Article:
In December 2011, I tried the Paleo diet. Then, a month into this, I read that the key to healing AS is a strict No Starch Diet (NSD), a diet that eliminates (as much as possible) all complex carbohydrates. I read Bob Connors’s blog at sickopportunity.com on the theory and history of NSD, the method of starving out the relevant gut flora by denying them their starchy substrate, etc. I also read Connors’s beginner’s guide to going starch free, and visited www.kickAS.org. I decided to begin a strict starch-free diet that very night, and I’ve been on it ever since.
How fast did you see results?
In the months before I began the diet, my daily pain was about a 5 out of 10, with no easy days to speak of. Some days, I would flare up to an 8 or 9. After two weeks on the diet I was down to 0-1. At six months I couldn’t detect any pain or inflammation at all. This completely astonished me.
What symptoms still remain?
Most of the time I don’t have any symptoms at all. Even my heart healed and is now working normally, pumping out 55% of its volume just like any healthy heart.
There are however, two things that remind me that I still have issues with autoimmunity. One is that when I get injured (e.g. last fall I hurt my shoulder) the inflammation response in my body seems to be exaggerated and takes a really really long time to go away. Maybe that’s just me getting old—who knows. The other issue is that I do still get AS pain flares occasionally. For example, this September I had a flare that appeared to correspond closely to seasonal allergies. In general I am learning that the diet alone isn’t a 100% cure in all circumstances: in my case anyway I also have to be careful to avoid allergens and stress (not to mention hidden starch).
What other areas of your health improved simultaneously?
I am more energetic and emotionally even-keeled, because I eat so little sugar. I also sleep better. Another major perk is that since beginning the diet, I have only been ill once—a minor two-day cold. I used to get sick two or three times per year. Lastly, before I was on the diet, I noticed I was developing some thirty-something, sedentary, works-too-much, pudgy, love handles. That’s totally gone, which is a nice.
What areas feel immune to the effect of diet?
Some AS patients come to the No Starch Diet having suffered bone fusion in their spine, sacrum, or even rib cage. As I understand it, that is irreversible and can’t be addressed with diet (nor with pharmaceuticals or anything else for that matter). I’m lucky enough to have caught my AS and treated it with the diet before that was too much of an issue. So for me, with the diet addressing the inflammation itself, there are no intractable symptoms to speak of.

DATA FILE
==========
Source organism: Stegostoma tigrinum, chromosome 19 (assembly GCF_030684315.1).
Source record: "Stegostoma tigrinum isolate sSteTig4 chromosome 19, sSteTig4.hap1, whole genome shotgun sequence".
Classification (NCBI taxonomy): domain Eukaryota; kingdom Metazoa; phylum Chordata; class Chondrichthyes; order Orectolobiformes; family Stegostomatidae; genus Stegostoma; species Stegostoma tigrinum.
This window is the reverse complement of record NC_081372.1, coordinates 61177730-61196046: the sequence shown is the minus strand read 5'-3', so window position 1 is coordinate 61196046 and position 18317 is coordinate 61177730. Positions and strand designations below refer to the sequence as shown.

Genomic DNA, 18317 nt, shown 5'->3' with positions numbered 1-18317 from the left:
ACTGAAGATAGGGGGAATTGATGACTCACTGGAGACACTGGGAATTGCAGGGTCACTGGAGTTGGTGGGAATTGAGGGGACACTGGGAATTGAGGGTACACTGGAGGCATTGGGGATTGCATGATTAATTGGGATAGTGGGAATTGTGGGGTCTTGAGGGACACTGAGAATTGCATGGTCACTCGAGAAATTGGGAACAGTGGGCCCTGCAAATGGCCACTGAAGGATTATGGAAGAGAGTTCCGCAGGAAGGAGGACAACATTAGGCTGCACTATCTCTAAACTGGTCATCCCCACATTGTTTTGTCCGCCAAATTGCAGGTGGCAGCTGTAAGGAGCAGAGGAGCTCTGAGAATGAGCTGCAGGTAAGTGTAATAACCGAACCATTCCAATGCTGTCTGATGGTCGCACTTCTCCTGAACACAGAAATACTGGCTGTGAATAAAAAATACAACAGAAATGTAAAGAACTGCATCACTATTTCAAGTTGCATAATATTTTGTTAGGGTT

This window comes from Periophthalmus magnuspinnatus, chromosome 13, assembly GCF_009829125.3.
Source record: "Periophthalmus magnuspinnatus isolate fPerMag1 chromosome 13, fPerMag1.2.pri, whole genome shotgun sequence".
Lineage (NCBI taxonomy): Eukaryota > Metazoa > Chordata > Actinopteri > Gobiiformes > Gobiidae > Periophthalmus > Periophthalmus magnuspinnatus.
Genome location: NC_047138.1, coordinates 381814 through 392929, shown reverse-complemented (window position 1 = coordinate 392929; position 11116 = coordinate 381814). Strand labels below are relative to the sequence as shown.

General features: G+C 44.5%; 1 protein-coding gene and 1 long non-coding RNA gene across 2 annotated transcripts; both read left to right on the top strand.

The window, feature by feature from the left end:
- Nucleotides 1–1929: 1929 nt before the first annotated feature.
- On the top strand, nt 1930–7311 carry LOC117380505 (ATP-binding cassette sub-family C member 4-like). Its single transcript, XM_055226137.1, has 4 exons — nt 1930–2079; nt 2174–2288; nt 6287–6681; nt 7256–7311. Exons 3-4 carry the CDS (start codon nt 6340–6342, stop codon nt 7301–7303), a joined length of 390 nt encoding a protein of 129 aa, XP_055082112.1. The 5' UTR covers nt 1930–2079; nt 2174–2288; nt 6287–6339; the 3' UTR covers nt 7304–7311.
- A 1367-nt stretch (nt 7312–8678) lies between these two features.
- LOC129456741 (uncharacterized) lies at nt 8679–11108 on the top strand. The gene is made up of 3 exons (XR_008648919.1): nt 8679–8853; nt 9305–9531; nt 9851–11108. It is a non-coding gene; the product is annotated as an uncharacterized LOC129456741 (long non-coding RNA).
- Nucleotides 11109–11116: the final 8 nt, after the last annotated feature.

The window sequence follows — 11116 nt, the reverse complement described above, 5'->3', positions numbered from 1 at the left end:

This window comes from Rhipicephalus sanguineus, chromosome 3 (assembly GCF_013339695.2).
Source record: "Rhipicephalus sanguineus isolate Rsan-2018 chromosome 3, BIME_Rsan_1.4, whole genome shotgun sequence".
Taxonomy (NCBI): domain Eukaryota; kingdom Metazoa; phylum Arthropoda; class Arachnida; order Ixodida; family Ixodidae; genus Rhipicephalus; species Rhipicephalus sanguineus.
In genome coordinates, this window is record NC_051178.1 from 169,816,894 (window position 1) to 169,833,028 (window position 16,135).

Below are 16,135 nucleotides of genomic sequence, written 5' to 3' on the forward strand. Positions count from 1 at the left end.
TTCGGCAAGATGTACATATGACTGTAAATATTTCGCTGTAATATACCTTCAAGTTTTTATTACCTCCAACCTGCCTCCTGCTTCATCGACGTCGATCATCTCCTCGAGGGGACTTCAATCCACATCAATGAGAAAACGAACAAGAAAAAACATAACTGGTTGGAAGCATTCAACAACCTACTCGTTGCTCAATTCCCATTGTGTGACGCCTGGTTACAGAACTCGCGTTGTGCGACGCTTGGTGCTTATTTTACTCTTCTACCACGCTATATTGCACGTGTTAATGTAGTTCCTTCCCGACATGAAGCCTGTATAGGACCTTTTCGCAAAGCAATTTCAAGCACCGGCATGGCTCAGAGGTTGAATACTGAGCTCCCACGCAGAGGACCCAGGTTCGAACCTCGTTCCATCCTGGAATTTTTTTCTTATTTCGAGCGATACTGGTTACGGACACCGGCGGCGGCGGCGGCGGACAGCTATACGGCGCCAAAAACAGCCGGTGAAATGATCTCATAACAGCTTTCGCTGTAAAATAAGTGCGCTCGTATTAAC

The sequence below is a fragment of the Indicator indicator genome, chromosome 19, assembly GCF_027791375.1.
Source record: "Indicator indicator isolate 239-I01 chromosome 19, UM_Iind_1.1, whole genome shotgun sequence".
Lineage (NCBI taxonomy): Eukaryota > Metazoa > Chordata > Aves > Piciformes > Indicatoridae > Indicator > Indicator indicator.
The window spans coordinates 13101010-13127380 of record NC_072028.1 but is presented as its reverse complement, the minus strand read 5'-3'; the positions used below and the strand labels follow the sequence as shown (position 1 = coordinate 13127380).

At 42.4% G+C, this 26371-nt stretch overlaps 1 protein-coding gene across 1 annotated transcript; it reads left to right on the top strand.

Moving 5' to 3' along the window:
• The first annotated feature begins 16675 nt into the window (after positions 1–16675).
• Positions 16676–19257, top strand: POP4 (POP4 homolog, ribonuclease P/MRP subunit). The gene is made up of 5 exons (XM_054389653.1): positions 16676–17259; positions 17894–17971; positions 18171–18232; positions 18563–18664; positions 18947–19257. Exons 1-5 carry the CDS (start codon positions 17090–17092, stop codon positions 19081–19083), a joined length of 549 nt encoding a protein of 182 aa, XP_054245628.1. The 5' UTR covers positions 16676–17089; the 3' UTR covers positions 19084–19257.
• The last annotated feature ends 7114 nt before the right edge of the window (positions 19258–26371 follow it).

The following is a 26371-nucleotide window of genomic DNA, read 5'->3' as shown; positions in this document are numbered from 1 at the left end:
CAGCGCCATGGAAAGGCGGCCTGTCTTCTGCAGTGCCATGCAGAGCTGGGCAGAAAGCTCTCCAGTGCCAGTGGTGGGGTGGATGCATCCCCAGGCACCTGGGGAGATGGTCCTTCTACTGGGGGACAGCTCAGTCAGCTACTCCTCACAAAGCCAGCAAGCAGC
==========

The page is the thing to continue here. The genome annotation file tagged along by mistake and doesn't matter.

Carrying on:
What other things do you do outside of diet to support your health and healing?
Probably the most important thing that I do is go out of my way to avoid sustained stress. This has meant not just superficial stuff but some serious life changes. I also get lots of exercise. My physical therapist taught me to aim for workouts that keep my heart rate high enough to get a ‘runner’s high’ (for me it’s 140+ for at least a half hour). The adrenaline activated in a runner’s high has powerful analgesic and anti-inflammatory effects. I feel fantastic after these workouts.
At first, I used some supplements like fish oil and D3, but now I feel I get everything I need through my food, so I save the money on those.
So far, I have found that I am constitutionally incapable of meditation. I have my own practice of something more suited to my temperament: taking time to calmly return to focus on what is most important to me.
Are you on any over the counter or prescription medication now?
When I was diagnosed with the heart condition, they prescribed a beta-blocker and an ACE inhibitor. Even though my heart now appears to have healed completely, my cardiologist recommends that I remain on low doses of these, as a precaution. That’s all I take now. I’m not on any drugs for pain or inflammation, nor do I keep any on hand.
It would have been a different story if I hadn’t discovered the diet. My cardiologist was pushing for an ICD (basically a small defibrillator implanted in my chest); and my rheumatologist, who I don’t even bother going to anymore, wanted me to go on immunosuppressants. In both cases, these prescriptions are standard.